Gun-control activists take aim at Amazon's Jeff Bezos
Seattle/San Francisco — Gun-control activists are demanding that Amazon.com CEO Jeff Bezos do something he has carefully avoided: pick a side in a hot-button political debate.
The online retailer, along with Apple, Roku and other video streaming services, is facing pressure from customers protesting against any corporate relationship with the National Rifle Association (NRA) in the aftermath of a Florida school shooting that killed 17 people.
Even though it does not sell guns or ammunition, Amazon seems to be taking the most heat. Consumers started using the hashtag #StopNRAmazon on Twitter, which surfaced last week, with angry customers threatening to cancel their $99-a-year subscriptions.
At issue is NRA TV, a free online channel focused on pro-gun content, which many technology companies offer through their streaming services and devices alongside more popular options such as Netflix, ESPN and HBO. Recent episodes criticised Broward County Sheriff Scott Israel for what NRA TV said was a failure to act on warning signs about the shooter.
In one segment, NRA TV host Grant Stinchfield shouts at the camera: "There was no act of heroism when these deputies were sitting outside taking cover behind a cruiser as kids were getting shot."
Being dumped from streaming services and devices, which many people use to watch programmes, might limit the gun lobbying group’s reach and visibility, though NRA TV is also available through its website.
The protest followed moves by airlines, hotels, car-rental firms and other businesses to cut ties with the NRA by ending member discounts, and a bank cancelling its NRA-branded credit card. FedEx said it would continue to honour its discount for the group’s members, even though the company supports gun restrictions. Activists are learning that when their concerns fall on deaf ears with politicians, businesses are more likely to yield to public sentiment, said Ethan Zuckerman, director of the Centre for Civic Media at Massachusetts Institute of Technology.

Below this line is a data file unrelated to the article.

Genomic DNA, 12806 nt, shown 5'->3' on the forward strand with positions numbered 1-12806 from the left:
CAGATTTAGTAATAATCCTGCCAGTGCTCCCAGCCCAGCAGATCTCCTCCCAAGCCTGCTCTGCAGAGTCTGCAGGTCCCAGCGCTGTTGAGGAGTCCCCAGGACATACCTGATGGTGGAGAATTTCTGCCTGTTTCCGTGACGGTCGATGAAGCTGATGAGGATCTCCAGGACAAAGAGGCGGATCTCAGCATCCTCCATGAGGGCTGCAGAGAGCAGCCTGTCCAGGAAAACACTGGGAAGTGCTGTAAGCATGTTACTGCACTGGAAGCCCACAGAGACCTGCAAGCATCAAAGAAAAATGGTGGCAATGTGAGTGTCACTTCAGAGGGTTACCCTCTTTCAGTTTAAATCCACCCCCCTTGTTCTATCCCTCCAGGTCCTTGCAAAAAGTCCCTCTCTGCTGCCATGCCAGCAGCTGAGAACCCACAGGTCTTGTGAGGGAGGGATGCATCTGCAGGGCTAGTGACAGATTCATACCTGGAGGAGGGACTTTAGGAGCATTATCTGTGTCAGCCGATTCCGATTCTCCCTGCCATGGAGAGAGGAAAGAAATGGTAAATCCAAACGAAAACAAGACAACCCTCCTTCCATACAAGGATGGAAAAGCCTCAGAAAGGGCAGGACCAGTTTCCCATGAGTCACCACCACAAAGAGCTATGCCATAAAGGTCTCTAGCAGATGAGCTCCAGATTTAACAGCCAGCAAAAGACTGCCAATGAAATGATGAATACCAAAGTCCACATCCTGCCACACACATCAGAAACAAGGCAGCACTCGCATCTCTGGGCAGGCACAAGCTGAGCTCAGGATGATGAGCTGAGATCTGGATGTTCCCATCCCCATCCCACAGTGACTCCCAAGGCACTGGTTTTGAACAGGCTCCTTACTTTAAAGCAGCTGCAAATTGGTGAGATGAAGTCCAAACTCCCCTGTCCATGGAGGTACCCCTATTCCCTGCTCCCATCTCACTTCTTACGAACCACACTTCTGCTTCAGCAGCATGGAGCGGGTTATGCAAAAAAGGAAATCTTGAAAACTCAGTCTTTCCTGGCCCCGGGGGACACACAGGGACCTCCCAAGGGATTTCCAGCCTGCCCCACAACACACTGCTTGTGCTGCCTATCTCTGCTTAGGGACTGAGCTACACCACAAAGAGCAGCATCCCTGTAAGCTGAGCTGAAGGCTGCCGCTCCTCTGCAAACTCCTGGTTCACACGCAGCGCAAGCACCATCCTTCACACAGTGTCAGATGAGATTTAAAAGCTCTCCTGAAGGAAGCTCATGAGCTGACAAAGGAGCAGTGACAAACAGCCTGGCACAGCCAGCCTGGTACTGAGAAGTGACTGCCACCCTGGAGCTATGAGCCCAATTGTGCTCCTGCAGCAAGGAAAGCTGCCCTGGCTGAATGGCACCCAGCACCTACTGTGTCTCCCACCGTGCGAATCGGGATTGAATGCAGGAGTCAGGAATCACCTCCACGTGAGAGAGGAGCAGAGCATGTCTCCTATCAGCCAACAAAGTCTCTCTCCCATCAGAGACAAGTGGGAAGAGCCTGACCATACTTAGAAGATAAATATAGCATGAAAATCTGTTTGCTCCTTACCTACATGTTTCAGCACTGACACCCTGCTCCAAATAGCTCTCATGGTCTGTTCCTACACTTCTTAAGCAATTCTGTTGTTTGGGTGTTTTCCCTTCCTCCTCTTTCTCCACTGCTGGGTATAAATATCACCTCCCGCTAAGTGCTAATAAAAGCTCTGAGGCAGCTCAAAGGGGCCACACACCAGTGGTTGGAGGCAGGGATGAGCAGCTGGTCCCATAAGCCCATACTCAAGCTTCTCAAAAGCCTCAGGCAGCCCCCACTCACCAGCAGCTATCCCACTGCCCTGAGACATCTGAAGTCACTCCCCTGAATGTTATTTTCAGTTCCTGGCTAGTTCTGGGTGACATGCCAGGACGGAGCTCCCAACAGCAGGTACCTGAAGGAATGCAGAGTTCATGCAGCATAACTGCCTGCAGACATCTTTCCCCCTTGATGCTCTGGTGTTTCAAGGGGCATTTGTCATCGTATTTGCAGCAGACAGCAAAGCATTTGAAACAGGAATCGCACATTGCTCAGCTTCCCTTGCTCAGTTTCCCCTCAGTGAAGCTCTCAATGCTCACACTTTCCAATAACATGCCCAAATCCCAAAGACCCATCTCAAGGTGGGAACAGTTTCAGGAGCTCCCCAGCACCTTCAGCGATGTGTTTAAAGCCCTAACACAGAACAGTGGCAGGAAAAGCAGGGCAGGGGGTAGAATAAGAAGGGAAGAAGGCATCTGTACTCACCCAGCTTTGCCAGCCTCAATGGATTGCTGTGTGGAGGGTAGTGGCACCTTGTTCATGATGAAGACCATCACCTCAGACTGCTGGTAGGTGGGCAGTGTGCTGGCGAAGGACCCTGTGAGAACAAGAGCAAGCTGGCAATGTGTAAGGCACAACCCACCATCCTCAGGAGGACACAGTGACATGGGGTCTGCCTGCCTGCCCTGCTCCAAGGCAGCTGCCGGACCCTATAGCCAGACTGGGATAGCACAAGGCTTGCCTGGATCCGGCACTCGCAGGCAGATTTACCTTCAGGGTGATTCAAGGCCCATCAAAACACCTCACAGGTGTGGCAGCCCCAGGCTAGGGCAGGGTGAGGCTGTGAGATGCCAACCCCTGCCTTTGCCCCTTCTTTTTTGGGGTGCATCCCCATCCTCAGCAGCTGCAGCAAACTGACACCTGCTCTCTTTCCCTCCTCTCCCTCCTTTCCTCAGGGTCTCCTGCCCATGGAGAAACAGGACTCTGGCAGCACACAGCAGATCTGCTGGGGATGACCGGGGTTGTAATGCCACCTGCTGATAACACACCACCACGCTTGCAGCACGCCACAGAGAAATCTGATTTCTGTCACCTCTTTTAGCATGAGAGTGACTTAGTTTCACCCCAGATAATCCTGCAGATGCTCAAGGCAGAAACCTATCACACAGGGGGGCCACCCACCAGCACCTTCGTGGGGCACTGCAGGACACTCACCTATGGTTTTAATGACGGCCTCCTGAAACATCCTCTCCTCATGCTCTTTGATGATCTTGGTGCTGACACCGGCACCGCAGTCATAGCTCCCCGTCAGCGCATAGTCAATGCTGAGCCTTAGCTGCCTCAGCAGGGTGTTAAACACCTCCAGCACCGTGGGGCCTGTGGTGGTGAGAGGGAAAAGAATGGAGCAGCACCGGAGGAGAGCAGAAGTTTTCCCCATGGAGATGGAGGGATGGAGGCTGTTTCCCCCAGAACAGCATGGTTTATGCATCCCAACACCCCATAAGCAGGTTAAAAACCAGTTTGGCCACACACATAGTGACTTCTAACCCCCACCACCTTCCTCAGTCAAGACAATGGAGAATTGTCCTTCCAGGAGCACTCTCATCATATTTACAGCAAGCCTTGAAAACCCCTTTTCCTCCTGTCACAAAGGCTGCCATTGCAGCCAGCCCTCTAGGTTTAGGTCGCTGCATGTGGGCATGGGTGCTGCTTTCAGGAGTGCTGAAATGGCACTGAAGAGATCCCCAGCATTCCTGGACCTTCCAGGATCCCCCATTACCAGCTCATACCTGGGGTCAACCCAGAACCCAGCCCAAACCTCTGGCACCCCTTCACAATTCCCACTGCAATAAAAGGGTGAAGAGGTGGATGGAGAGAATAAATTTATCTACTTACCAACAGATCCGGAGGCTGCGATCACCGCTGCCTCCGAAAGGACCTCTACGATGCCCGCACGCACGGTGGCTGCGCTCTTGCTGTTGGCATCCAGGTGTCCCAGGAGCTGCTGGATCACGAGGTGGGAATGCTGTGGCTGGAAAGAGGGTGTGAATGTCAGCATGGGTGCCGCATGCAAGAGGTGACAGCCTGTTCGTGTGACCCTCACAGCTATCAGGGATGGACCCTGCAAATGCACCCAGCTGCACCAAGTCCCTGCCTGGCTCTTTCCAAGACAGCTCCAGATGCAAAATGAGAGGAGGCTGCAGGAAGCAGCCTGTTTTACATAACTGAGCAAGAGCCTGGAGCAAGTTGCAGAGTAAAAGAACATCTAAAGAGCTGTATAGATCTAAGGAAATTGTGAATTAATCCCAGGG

"This is a problem that ought to be worked out in our legislature, but people are turning to corporations because it doesn’t seem like our legislators can get anything done," he said. "People feel powerless to change things, this is how they feel they can bring change. I’d expect we’re going to see a lot more of this."
In the past, Amazon has tried to stay neutral, avoiding comment on political issues not tied to its business. It did not react to calls to pull advertising from the conservative news site Breitbart even after a Twitter-based campaign in 2016 called out companies whose adverts were appearing on the site.
The list of companies severing ties with the NRA includes Delta Air Lines and Hertz, signalling that their executives see greater risk affiliating with the group than reward in offering perks to its nearly 5-million members. As more companies take a stand on political topics, it becomes increasingly difficult for other corporations to keep out of the fray, said Daniel Korschun, an associate professor of marketing at Drexel University who has studied corporate political activism.
"For executives, this is the part that’s gut-wrenching — because politics are so polarised now, it’s very difficult to find that middle ground," Korschun said. "Executives are forced to make a choice for one side or the other, and it can be very difficult."
When content or free speech is at issue, the stakes become even higher. NRA TV can also be streamed via other services such as Google’s YouTube, according to the group’s website. The protest over carrying the channel puts these services in the uncomfortable position of deciding what kind of information is appropriate based on what some find objectionable.
Some businesses make political activism part of their brands, such as the environmental stances taken by apparel firm Patagonia. But it is tougher for big corporations such as Amazon and Apple that want to sell their products and services to as many people as possible.
"There’s a dark side to going after these intermediaries and asking them to remove what we find objectionable," said Zuckerman. "I’m a little nervous about the idea of boycotting a news source into silence."